WASHINGTON (AP) — House conservatives have taken the first step to force IRS Commissioner John Koskinen out of office, announcing late Wednesday that two members of the hard-line Freedom Caucus had introduced a resolution that could result in an impeachment floor vote.
In a statement, the Freedom Caucus accused Koskinen of "gross negligence, dereliction of duty, and violating the public trust." The caucus said Koskinen "stonewalled and impeded congressional investigations into the IRS targeting of conservative organizations."
But with only a few days left before Congress exits Washington for a lengthy recess, it's unclear whether they would get a vote on the so-called privileged resolution that was introduced by Reps. John Fleming, R-La., and Tim Huelskamp, R-Kan.
The aggressive move by the Freedom Caucus could signal new problems for House Speaker Paul Ryan, who thus far has not faced the serious opposition from his right flank that pushed the previous speaker, John Boehner of Ohio, from office last year.
The Freedom Caucus said Koskinen ignored subpoenas and preservation orders and "under his watch allowed 422 backup tapes containing as many as 24,000 emails relevant to the investigation to be destroyed."
Earlier at a session to discuss their legislative priorities, Freedom Caucus members declined to discuss their strategy for seeking Koskinen's removal but made clear they intended to try.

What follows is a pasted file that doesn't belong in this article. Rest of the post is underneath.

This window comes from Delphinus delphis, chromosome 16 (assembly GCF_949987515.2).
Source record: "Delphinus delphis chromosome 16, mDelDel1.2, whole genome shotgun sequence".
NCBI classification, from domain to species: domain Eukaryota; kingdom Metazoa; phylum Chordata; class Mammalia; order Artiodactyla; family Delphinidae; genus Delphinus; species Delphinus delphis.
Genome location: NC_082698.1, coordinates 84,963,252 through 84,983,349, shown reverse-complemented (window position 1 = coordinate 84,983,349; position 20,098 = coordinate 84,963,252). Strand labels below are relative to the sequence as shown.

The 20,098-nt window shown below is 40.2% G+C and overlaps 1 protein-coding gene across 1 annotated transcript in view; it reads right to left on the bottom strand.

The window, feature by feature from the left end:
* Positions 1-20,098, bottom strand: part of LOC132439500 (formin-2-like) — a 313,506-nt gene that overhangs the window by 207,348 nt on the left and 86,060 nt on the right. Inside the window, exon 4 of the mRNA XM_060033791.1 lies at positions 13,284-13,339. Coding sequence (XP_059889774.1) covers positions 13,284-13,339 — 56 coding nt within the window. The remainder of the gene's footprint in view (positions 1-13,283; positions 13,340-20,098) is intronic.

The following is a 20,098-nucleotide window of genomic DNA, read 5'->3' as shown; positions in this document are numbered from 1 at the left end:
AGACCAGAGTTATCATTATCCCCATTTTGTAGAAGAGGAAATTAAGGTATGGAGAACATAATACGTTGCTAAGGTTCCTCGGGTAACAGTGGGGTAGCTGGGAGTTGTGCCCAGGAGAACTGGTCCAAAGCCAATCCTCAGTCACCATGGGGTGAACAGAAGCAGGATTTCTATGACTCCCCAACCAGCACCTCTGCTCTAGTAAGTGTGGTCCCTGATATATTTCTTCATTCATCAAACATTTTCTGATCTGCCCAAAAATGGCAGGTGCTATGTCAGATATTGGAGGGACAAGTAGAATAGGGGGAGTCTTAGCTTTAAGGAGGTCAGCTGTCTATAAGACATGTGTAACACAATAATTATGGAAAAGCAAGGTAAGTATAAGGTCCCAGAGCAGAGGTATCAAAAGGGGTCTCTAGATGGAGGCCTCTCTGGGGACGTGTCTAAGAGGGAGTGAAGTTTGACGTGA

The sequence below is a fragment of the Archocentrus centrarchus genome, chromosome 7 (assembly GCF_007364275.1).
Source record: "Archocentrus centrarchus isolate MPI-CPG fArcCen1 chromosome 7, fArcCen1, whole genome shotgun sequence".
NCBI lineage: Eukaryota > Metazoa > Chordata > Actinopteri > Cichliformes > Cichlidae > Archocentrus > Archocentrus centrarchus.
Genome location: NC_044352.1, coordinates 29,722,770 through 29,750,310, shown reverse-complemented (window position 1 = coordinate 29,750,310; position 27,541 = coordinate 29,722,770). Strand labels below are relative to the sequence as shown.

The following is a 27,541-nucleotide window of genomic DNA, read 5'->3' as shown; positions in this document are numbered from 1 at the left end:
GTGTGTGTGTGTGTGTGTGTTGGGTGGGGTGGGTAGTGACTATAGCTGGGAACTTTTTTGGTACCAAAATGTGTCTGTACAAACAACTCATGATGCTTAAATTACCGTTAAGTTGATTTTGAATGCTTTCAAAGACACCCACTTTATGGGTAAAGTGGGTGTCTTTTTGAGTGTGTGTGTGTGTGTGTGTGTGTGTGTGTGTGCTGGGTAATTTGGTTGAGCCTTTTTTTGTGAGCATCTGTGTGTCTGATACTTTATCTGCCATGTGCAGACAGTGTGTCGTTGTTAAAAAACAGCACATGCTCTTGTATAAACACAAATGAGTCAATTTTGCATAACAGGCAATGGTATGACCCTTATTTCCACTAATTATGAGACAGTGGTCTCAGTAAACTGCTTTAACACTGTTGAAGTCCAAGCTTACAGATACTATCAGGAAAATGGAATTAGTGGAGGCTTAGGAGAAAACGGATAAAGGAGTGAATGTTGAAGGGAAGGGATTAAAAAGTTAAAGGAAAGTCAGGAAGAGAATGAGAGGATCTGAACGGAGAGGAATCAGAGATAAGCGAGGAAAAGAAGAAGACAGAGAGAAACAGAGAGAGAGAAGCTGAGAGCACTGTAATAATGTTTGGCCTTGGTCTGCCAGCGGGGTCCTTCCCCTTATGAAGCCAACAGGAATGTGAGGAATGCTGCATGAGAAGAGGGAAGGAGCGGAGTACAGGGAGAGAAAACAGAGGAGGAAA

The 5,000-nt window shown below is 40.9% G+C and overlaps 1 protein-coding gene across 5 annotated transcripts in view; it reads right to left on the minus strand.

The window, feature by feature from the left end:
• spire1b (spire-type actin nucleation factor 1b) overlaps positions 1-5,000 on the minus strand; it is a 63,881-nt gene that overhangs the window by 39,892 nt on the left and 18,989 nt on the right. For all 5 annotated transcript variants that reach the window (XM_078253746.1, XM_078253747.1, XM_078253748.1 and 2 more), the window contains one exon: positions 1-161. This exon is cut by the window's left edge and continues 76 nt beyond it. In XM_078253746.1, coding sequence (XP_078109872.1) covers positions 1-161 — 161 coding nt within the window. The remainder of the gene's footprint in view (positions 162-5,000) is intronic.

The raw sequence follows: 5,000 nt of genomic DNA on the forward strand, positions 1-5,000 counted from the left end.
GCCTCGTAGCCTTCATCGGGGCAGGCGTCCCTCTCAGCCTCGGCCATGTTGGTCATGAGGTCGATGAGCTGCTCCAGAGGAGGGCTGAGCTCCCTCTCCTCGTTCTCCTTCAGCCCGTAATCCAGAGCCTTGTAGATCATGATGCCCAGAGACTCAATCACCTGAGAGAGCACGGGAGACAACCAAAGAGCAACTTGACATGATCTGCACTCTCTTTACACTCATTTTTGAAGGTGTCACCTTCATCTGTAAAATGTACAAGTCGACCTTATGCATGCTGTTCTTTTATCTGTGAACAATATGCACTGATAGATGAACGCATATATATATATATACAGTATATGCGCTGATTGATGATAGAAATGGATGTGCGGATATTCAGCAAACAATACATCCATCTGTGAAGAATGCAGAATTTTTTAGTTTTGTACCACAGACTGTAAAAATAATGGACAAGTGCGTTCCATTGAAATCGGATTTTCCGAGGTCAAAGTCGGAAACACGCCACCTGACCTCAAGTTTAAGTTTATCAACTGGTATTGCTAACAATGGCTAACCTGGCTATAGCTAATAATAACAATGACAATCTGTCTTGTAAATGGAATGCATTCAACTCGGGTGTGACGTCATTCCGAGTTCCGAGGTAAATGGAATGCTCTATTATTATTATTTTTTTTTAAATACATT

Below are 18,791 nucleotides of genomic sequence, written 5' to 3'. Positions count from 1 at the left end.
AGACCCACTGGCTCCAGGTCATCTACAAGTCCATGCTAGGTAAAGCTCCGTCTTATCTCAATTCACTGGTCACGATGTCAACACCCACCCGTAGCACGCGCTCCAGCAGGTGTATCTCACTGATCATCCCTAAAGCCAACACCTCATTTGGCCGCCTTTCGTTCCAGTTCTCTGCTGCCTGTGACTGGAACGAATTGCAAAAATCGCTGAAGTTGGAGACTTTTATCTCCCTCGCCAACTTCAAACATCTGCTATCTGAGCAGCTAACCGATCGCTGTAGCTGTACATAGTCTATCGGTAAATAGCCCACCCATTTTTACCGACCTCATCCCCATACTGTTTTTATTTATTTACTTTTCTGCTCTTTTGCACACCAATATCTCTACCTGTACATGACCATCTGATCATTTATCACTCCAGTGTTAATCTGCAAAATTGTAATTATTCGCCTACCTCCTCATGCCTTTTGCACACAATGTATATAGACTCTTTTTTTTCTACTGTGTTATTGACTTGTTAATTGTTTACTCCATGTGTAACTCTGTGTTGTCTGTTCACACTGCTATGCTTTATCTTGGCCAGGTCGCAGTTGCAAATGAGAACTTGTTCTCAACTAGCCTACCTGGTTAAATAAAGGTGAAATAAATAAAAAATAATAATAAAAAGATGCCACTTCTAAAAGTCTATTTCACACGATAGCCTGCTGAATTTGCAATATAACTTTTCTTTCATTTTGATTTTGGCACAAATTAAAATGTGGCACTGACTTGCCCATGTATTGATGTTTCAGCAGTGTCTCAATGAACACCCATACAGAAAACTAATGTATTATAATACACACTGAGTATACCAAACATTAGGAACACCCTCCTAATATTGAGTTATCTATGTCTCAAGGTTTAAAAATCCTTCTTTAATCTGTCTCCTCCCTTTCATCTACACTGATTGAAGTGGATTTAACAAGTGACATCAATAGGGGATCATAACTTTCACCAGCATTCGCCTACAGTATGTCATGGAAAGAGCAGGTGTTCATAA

Huelskamp said the Justice Department's decision last week not to prosecute Hillary Clinton for her handling of classified information heightened the motivation to hold an Obama administration official accountable "after seven and half years."
"Clearly this gentleman needs to be impeached," Huelskamp said.
In May, after Republicans gave an election-year airing of their complaints about the IRS commissioner, Koskinen and his Democratic defenders denied the allegations, and Democratic lawmakers accused Republicans of pursuing a political vendetta.
While the IRS has conceded that it treated conservative groups seeking tax-exempt status unfairly earlier this decade, Democrats said Republicans were ignoring previous investigations that have found the IRS' destruction of a portion of the emails sought by Congress was due to incompetence, not a purposeful effort to hide evidence.